🌲Timber.io — Smart Log Analysis for Developers

Last week Timber.io came out of stealth mode, and, as an engineer, I thought I’d write a few words about why I’m so excited about the product (I’m not alone btw). Timber is a smart cloud-based logging platform, launching with support for Ruby, Elixir, and Node apps (with more to come!), which extracts structured data from application logs with the aim of making log analysis, inspection, and debugging as easy and quick as possible.

Timber console

We met the founders Ben and Zach very early on — they had just quit their jobs at Seatgeek, and Timber was still a few mockups and a dream. We co-led a small pre-seed round alongside our friends at Next View Ventures, as well as Wonder Ventures and Ludlow Ventures. Since then, the team’s obsessive focus on product and user experience has resulted in a beautiful, polished product that is not only a pleasure to use, but also translates into actual time savings for engineering teams at scale.

Actual photo of a developer working with raw logs

Working with logs is frustrating, and application logs are probably the most frequently used data source developers rely on for debugging — both during development and in production. Log structure in practice is usually an unfortunate mix of half-written for machines to read and half for humans, and far from optimized for either — so there’s some structure, but relying on it can result in fragile code. Developers spend too much precious time searching through logs and trying to interpret them, time that could be spent building.

The state of log aggregation hasn’t changed much since the founding of Splunk, the legacy incumbent in the space, around 15 years ago. Newer services have launched since then, many with great teams and products, but the prevailing metaphor continues to be search, where the user is trying to find a specific string somewhere in the logs, implying that you already know what you’re looking for.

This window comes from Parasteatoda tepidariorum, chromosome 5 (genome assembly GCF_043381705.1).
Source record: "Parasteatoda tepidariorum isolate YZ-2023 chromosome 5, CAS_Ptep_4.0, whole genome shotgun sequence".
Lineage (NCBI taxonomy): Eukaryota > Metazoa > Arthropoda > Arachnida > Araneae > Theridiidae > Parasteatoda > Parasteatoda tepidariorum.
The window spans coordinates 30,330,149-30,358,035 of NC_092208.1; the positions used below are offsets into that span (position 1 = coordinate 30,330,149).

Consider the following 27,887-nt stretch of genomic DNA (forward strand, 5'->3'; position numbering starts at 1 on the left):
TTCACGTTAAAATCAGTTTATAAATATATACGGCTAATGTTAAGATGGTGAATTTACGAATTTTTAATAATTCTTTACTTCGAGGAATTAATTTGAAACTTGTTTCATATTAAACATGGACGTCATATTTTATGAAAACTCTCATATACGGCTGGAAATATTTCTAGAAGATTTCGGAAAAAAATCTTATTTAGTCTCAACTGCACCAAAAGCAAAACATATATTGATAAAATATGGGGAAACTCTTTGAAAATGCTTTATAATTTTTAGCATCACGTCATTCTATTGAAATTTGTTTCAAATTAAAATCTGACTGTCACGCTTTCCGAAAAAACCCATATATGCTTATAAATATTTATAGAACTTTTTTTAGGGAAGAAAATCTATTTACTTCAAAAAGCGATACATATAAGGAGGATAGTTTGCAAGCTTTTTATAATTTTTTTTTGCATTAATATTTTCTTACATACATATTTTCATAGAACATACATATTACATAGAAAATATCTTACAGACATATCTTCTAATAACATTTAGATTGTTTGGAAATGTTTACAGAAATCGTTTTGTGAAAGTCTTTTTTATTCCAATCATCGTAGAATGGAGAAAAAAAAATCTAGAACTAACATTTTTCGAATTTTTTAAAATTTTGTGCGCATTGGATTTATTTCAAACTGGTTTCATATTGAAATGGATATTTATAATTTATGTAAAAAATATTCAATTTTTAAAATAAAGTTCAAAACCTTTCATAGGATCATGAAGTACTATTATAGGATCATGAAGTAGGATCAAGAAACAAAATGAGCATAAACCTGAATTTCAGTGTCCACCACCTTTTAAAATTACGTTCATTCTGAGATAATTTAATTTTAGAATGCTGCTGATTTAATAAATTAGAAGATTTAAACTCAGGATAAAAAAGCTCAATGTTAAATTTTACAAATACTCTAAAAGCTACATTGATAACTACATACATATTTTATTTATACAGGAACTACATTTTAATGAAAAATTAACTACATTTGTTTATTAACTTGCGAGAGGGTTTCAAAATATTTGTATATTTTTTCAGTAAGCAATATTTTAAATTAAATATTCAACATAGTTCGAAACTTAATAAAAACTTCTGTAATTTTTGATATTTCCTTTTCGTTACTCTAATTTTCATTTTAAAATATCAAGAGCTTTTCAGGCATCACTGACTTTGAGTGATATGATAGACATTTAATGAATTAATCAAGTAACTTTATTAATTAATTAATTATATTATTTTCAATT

Timber makes searching fast and easy (table stakes), but it also allows developers to ask much more complex questions because Timber augments the raw log data with user and application context by adding request-time information such as user info and ENV data. Timber is not simply a tool for searching raw logs, but helps correlate that data with a more complete snapshot of what was happening at that moment.

This is a pain point I’ve experienced first-hand in every infrastructure I’ve run and there’s never been an easy solution to reach for in the standard developer toolbox. Certainly some great open-source log management components have emerged, from which you can build an ELK stack, for example, and host your own log management infrastructure. This affords probably the most granular control, but there’s nothing free about hosting and managing it yourself and many organizations choose to spend their engineering resources on their core product and business.

I’ve been watching this space for years and Timber’s logging product is the first I’ve seen that actually understands how developers work and solve problems in practice. With the insight that Timber provides into user and application context, I believe Timber will save developers and organizations significant engineering time that was previously wasted digging through tons of raw log data.

Integrating Timber is intended to be as low friction as possible. Today that gets you hosted logging, robust search, exploration of event data through a beautiful and thoughtful product, and basic threshold-based alerting. If you’re a developer sick of wasting time searching through log data, you should try it, it’s the best thing out there today, and it will only get better.